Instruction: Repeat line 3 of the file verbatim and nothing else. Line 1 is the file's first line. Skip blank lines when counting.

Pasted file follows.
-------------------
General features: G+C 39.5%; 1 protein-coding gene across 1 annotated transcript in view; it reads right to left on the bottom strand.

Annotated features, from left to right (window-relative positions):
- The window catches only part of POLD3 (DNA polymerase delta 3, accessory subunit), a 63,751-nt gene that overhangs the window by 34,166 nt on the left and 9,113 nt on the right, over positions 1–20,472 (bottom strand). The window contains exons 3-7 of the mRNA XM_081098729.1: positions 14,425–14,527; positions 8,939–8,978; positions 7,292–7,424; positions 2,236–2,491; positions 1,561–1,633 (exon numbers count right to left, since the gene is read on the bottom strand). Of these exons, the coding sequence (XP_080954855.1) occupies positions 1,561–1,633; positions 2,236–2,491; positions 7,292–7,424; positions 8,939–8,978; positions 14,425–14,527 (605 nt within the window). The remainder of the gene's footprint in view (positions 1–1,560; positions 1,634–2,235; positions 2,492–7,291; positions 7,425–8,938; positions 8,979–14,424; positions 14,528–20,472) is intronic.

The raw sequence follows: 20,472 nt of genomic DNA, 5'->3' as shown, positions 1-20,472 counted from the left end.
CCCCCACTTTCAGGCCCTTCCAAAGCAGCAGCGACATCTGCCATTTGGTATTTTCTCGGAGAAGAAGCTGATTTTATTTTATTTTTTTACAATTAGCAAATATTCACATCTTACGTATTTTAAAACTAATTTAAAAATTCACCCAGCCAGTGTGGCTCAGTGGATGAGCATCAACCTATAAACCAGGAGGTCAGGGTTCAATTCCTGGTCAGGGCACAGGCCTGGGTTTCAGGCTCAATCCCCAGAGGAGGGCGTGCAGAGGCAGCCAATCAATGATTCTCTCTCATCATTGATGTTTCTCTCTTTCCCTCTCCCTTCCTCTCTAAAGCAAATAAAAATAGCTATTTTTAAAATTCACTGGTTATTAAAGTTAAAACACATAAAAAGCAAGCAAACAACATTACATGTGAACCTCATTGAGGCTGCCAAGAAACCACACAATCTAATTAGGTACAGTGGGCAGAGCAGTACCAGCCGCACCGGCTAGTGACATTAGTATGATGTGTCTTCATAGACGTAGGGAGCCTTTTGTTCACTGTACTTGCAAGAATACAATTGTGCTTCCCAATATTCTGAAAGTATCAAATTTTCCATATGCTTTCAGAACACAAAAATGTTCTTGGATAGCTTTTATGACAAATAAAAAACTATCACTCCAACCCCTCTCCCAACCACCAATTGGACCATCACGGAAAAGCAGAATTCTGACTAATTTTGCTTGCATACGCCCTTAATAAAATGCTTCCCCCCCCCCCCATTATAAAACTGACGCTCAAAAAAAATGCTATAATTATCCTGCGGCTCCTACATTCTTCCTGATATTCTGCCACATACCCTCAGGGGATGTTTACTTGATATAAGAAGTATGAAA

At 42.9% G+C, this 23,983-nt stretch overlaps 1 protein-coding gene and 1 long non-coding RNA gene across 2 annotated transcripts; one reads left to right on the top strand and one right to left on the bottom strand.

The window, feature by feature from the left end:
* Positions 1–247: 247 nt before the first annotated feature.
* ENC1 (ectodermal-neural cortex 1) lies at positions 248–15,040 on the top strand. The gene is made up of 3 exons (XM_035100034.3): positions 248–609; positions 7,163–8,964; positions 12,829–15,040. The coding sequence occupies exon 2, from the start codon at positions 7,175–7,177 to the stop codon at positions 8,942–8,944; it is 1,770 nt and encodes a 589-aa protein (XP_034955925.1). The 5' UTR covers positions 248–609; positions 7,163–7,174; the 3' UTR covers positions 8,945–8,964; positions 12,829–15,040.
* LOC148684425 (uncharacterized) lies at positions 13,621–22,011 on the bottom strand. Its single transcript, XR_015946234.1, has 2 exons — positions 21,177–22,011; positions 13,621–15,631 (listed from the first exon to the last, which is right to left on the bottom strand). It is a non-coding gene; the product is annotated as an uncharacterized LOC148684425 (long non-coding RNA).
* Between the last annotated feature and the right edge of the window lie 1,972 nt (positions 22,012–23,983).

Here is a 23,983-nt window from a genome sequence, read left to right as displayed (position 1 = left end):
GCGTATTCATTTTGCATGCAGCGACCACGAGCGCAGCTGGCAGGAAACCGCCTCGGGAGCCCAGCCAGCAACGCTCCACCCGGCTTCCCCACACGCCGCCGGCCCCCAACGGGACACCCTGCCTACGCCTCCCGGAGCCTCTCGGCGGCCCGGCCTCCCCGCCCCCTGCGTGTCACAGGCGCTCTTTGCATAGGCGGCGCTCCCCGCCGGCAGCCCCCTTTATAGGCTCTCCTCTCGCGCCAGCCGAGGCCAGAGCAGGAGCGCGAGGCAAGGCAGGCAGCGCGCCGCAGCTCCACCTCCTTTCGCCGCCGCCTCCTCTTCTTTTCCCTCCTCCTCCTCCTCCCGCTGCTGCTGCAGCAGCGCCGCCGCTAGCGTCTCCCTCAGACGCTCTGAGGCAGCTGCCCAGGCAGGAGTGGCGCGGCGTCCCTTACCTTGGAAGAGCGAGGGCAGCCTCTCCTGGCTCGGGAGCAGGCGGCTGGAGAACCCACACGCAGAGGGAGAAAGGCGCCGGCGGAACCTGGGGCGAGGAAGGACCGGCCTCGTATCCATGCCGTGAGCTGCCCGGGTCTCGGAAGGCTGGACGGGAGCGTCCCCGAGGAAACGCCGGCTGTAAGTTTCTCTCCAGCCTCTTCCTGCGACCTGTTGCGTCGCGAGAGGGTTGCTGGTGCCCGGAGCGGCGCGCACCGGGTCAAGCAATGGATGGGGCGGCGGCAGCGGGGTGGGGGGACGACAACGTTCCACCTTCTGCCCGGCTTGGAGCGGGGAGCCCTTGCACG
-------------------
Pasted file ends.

- The window catches only part of POLD3 (DNA polymerase delta 3, accessory subunit), a 63,751-nt gene that overhangs the window by 34,166 nt on the left and 9,113 nt on the right, over positions 1–20,472 (bottom strand). The window contains exons 3-7 of the mRNA XM_081098729.1: positions 14,425–14,527; positions 8,939–8,978; positions 7,292–7,424; positions 2,236–2,491; positions 1,561–1,633 (exon numbers count right to left, since the gene is read on the bottom strand). Of these exons, the coding sequence (XP_080954855.1) occupies positions 1,561–1,633; positions 2,236–2,491; positions 7,292–7,424; positions 8,939–8,978; positions 14,425–14,527 (605 nt within the window). The remainder of the gene's footprint in view (positions 1–1,560; positions 1,634–2,235; positions 2,492–7,291; positions 7,425–8,938; positions 8,979–14,424; positions 14,528–20,472) is intronic.